Learning how to grow carrots is the perfect way to start your own kitchen garden. Versatile, delicious and packed with nutrients, carrots are a winner at the dinner table. Although in the UK we’re accustomed to long carrots with a bright orange shade, growing your own carrots is a great time to explore the plethora of shapes and sizes of carrot varieties.
Carrots are very easy to grow, and are the perfect starter crop for beginners or planting with children. In this post, we’ll cover the basics of how to grow carrots – and in just a few weeks you can enjoy having these crunchy treats on your plate.
Growing Carrots: Where to Begin?
Growing carrots in the UK is fairly straightforward, and their long season means that you can start sowing certain varieties as early as February, and continue harvesting them as late as October. The trick is to plant them in small, staggered batches so you can enjoy a regular harvest throughout summer and autumn.
When it comes to how to grow carrots, the most important factor is your soil quality. It needs to be fertile and well-draining, but should also be clear of debris. Shallow or rocky soil can lead to your carrots becoming stunted or forked – if you’re concerned, try growing your carrots in containers and/or choosing a short-rooted variety. You can also learn how to improve your garden soil.
Plant in: February, March, April, May, June, July
Harvest in: May, June, July, August, September, October
Most carrots are sown April-July but, just like potatoes, crops fall into categories of “earlies” and “maincrop” – check the seed packets. If you choose an “early” variety, planting can begin in late February as long as you give your seeds the protection of a cloche, fleece cover or similar (or start them indoors).
Carrot seeds only need to be sown about 1cm deep, about 5-7cm apart from each other and leaving 15-30cm between rows. As your seedlings appear, you can thin them out to create the necessary space.
How to grow carrots
You won’t have to worry about watering carrots so much – just give the soil a good soak in long dry spells and hot weather. The bigger concern is weeds, which easily grow between rows and will smother your carrots beneath the surface. Make sure to pull up any interfering growth regularly, and read our tips for keeping weeds out of flower beds.
Be warned that crushing the carrot stems will release a scent that attracts carrot fly – a major carrot pest. You can grow your carrots under a plastic tunnel or mesh to help reduce this worry. Carrots are also a great candidate for companion gardening, as the fragrance of other plants can confuse and deter common pests.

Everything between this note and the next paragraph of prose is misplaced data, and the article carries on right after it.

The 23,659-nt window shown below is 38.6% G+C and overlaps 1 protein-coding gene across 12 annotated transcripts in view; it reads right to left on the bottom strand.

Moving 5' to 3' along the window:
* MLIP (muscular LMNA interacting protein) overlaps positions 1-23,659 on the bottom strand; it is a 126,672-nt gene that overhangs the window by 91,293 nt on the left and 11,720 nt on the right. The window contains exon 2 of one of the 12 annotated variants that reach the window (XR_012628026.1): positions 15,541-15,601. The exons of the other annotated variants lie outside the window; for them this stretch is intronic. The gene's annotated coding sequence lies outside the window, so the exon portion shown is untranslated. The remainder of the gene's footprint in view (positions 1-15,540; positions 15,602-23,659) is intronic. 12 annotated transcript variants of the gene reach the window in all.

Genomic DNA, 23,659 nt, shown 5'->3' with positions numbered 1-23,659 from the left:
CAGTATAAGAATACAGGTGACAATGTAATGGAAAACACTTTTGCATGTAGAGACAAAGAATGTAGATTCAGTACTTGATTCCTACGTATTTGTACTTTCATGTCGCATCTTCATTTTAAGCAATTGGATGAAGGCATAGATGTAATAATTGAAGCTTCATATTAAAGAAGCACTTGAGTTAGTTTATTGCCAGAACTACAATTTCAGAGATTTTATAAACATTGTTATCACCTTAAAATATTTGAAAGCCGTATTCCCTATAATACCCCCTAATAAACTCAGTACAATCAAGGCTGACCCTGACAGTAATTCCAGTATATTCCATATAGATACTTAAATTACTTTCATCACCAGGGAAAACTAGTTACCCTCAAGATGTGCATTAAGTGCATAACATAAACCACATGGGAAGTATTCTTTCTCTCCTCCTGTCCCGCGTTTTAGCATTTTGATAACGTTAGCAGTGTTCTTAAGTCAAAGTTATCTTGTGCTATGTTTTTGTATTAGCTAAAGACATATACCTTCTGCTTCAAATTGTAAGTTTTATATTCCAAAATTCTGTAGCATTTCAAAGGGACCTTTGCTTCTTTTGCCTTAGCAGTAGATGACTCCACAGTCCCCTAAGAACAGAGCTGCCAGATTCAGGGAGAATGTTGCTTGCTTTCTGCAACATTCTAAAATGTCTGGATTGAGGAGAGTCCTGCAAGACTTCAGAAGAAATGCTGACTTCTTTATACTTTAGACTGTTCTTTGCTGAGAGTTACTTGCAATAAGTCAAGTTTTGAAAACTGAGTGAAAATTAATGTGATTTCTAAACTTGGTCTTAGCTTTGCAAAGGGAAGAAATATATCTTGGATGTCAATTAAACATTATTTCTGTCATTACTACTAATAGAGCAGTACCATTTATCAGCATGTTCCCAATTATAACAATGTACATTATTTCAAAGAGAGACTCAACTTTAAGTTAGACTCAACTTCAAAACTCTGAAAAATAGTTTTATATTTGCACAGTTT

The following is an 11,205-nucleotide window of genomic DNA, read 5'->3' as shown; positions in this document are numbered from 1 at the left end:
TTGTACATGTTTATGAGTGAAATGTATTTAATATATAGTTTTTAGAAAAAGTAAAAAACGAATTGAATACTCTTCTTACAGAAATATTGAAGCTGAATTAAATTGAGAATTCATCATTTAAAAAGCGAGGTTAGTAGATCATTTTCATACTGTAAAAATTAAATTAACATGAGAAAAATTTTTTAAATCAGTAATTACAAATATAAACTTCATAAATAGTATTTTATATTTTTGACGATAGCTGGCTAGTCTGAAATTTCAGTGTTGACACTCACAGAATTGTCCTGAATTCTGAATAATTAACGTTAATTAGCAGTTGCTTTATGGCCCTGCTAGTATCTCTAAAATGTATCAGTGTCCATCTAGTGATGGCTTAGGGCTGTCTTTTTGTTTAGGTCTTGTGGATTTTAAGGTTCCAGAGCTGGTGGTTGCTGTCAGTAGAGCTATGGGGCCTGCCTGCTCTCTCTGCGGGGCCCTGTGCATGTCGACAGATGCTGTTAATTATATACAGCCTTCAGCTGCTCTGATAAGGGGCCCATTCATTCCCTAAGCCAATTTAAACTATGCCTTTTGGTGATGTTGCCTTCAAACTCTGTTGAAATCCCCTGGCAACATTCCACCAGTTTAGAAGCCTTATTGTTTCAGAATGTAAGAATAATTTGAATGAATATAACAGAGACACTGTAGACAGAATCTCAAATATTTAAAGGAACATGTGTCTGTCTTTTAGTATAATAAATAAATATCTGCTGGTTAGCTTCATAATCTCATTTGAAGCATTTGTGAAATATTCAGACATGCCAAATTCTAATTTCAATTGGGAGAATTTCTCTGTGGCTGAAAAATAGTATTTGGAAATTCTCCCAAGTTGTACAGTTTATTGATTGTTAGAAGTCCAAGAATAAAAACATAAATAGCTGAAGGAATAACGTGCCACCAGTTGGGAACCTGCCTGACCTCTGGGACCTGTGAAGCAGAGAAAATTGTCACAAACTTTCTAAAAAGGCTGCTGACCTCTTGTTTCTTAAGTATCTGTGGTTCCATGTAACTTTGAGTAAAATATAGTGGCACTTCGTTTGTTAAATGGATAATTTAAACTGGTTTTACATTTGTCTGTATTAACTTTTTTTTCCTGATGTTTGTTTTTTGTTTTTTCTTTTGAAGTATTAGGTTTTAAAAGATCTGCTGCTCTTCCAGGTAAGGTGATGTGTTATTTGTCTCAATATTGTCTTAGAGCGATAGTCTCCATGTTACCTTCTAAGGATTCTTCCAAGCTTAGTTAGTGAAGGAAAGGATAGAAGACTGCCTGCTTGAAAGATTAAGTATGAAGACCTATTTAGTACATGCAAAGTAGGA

Check on your carrots somewhere between 12-16 weeks, when they should be at their fullest flavour. They will continue to grow if they’re left in the soil longer, but you’ll start to lose their sweetness and taste.
Common Problems When Growing Carrots
There are a couple of pests that you’ll need to tackle as you learn how to grow carrots. Fortunately, there are relatively straightforward ways to prevent the problem and minimise damage.
- Carrot fly is the biggest threat to carrots, and it’s much easier to prevent an infestation than to try and eradicate one. Carrot fly larvae develop underground tunnelling into carrot roots, causing them to rot. Make sure you keep you carrots well-spaced, and avoid crushing their leaves, as mentioned before. Cover your growing plants with a horticultural fleece, or surround your crop with a plastic barrier to keep out low-flying female carrot fly.
- Aphids are the other main pest when it comes to carrots. Aphids suck the sap out of any host plants, and leave a sticky residue behind. This results in limp foliage, and encourages sooty black mould to grow, slowly killing your crops. Small numbers of aphids can be manually pulled off (and squashed), and larger numbers can be controlled by encouraging predator insects into your garden, or using other forms of biological control. Read more tips for getting rid of aphids.
Learning how to grow carrots is a great way to start your own kitchen garden, and familiarise yourself with the cultivation process. Thanks to their versatility, carrots are a fairly low-stakes crop to grow as you figure out what quantity of home-grown food your household needs, and how to manage ongoing batches of plants. They’re also easy to foist onto friends and neighbours if you overdo it!
Good luck, and happy growing!